Shooting victim’s uncle rips officer
Detroit — The family of 26-year-old Jordan West-Morson said it hopes for justice after charges were refiled against a Detroit transit officer accused in the man’s shooting death last year at a gas station on the city’s east side.
“I won’t rest ... until my nephew has his day in court,” said Boyd Morson, West-Morson’s uncle. “I will make sure he has his day in court and Robert Tyus is put behind bars.”
Tyus, 53, a transit officer with the Detroit Department of Transportation, waived his preliminary exam Thursday. He was arraigned last week, when a plea of not guilty was entered by his attorney, Arnold Reed, and bond was set at $25,000.
He was charged in September 2013 with manslaughter and felony firearm after he fatally shot West-Morson during a scuffle on May 1, 2013, at a gas station on the 15000 block of East Eight Mile.
Those charges were dropped before trial.
“All of his actions (that night) conformed with self-defense,” Reed said Thursday. “All of his actions were within departmental and police procedure.”
Morson, who lives in Minnesota, said he came to Detroit last year to push for prosecution and has returned now that Tyus has been charged again.
“I am the one who went to the prosecutor’s office; I am the one who went to the police department,” said Morson, 52. “I’m back here again because this is not going to go unnoticed.”
Morson said his nephew had been pursuing a music career and was selling CDs at the gas station near Eight Mile and Gratiot when he got into a physical altercation with Tyus.
Tyus was at the gas station waiting with a friend for a tow truck, according to his attorney.
“It started over (West-Morson) innocently selling some CDs,” Morson said. “But Robert Tyus took it to another level and pretended that he could arrest my nephew.”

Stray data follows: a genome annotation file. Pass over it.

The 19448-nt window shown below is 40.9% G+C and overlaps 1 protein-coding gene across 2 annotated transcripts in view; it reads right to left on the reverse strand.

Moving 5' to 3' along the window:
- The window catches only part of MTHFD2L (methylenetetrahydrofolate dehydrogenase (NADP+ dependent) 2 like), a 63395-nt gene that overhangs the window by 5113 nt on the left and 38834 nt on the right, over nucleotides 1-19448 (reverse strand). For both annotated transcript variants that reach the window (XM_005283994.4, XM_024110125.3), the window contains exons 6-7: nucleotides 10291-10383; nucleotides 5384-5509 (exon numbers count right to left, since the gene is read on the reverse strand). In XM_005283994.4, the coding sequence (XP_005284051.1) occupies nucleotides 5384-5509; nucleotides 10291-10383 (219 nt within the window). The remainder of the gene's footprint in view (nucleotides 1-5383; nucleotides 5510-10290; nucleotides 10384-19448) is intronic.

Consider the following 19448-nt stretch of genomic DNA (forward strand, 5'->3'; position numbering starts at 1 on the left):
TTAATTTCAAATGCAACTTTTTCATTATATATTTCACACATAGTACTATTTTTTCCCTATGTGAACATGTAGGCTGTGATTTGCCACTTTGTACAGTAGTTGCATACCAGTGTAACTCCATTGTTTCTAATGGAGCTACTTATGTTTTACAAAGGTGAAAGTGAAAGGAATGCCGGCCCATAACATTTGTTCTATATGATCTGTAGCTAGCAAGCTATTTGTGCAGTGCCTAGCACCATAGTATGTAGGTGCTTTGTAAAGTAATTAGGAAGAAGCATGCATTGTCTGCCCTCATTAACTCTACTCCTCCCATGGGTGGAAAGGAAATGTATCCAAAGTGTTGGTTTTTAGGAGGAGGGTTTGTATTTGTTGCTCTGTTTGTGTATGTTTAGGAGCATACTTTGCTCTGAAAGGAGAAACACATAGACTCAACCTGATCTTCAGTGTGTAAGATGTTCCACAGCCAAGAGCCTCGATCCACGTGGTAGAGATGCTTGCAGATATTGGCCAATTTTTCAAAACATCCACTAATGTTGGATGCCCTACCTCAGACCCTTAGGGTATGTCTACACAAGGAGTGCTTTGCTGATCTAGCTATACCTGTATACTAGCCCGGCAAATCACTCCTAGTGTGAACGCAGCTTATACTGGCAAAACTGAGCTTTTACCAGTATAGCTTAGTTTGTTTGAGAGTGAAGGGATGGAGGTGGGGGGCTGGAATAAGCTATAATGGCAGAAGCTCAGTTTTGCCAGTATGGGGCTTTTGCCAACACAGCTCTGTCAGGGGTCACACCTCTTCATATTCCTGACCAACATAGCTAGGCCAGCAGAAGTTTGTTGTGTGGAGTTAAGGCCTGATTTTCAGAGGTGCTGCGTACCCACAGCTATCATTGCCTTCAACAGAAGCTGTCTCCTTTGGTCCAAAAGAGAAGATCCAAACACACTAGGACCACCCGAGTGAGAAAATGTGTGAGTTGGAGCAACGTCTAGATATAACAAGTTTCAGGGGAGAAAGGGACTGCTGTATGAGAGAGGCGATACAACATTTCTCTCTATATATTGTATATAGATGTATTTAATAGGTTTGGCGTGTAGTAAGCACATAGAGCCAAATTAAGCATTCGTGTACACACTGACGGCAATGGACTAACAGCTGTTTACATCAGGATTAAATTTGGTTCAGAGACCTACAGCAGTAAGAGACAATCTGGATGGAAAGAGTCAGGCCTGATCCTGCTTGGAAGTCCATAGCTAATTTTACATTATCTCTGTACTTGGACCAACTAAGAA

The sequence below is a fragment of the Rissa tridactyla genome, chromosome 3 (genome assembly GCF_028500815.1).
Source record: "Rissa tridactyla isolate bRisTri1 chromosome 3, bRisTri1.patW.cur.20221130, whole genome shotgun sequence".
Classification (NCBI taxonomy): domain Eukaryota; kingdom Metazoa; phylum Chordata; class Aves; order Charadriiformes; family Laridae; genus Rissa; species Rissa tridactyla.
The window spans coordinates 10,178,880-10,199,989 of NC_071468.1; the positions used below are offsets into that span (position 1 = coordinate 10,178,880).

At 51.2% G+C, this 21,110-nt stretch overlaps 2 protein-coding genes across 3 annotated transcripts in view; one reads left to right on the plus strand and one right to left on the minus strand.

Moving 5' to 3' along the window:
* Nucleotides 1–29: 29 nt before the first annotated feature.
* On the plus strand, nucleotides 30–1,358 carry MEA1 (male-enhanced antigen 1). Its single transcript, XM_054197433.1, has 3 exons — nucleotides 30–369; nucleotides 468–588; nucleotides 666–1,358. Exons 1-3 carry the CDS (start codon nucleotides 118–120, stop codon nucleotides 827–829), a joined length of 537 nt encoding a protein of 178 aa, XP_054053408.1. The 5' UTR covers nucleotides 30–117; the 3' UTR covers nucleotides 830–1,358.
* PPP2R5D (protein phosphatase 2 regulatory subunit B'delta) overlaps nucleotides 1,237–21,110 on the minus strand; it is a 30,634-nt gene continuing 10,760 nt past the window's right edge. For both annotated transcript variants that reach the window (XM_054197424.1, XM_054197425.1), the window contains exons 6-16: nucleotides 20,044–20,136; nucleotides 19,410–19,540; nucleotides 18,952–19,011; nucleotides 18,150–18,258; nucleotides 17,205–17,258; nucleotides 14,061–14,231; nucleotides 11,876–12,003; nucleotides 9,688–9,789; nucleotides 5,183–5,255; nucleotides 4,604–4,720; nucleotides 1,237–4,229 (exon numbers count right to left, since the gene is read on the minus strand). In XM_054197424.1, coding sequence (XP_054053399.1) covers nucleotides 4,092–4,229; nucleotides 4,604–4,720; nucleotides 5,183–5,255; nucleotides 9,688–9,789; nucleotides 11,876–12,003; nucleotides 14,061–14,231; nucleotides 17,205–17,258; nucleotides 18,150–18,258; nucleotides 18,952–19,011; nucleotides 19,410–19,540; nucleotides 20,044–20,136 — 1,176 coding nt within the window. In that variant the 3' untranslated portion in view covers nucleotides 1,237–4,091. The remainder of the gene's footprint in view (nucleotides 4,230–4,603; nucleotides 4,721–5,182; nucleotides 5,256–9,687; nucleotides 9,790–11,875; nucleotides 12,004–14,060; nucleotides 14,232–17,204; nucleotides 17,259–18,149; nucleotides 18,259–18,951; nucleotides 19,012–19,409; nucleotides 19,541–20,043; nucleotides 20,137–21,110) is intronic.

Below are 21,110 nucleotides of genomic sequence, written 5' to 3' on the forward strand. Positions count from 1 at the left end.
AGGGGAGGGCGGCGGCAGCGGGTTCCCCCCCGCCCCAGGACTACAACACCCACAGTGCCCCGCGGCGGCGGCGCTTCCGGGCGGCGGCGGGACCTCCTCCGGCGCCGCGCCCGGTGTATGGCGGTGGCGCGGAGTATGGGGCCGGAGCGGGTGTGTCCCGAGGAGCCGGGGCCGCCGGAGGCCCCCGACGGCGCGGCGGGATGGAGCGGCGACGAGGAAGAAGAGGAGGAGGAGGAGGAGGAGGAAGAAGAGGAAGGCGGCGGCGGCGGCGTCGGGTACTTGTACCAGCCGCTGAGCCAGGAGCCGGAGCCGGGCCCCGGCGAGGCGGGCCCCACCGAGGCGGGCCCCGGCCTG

Tyus identified himself as a transit officer after declining to buy CDs from West-Morson, but he did not threaten to make an arrest, according to his attorney.
Morson said the identification was unnecessary.
“He’s off-duty. He can’t arrest my nephew or anybody out there,” he said. “What jurisdiction does he have to even introduce his title to my nephew?”
According to Reed, the confrontation turned deadly when the officer identified himself.
“Then all hell broke loose,” he said after the arraignment last week. “According to witnesses, this young man went wild. He started cursing … and went into the gas station saying he’s going to kill Mr. Tyus.”
Reed said West-Morson was “two or three times the legal limit on alcohol” and had marijuana in his system when he died.
Tyus called police “at least two or three times,” according to Reed. Officers arrived after West-Morson had fled the scene. When the police left, West-Morson returned to the gas station and hit Tyus on the head with “a hard object,” Reed said.
“Mr. Tyus suffered bruises, he had blood on his face, his clothes were ripped,” he said.
West-Morson was advancing on Tyus again when the officer fired a single shot, according to Reed. West-Morson was pronounced dead upon arrival at a hospital.
But Morson said Tyus’ bloody face and torn clothes were signs of a fight, not an attack by West-Morson.
“My nephew’s clothes were torn as well, that’s typical of a fistfight,” he said. “What isn’t typical is for someone to pull out a revolver, a city-issued weapon, point and aim it and deliberately pull the trigger.”
Morson said Tyus escalated the altercation.
“He brought a gun to a fistfight,” he said.
Reed said following the arraignment last week that uproar over the deaths of Eric Garner in New York City, Michael Brown in Ferguson and Tamir Rice in Cleveland — all at the hands of police officers — may have prompted the charges to be refiled.
But Reed said the altercation between Tyus and West-Morson, who are both black, is not comparable to the other cases.
“This is no chokehold, this is no gunning down of a civilian who’s innocent,” he said. “(West-Morson) was high on drugs and alcohol and he initiated a vicious and violent attack on Robert Tyus.”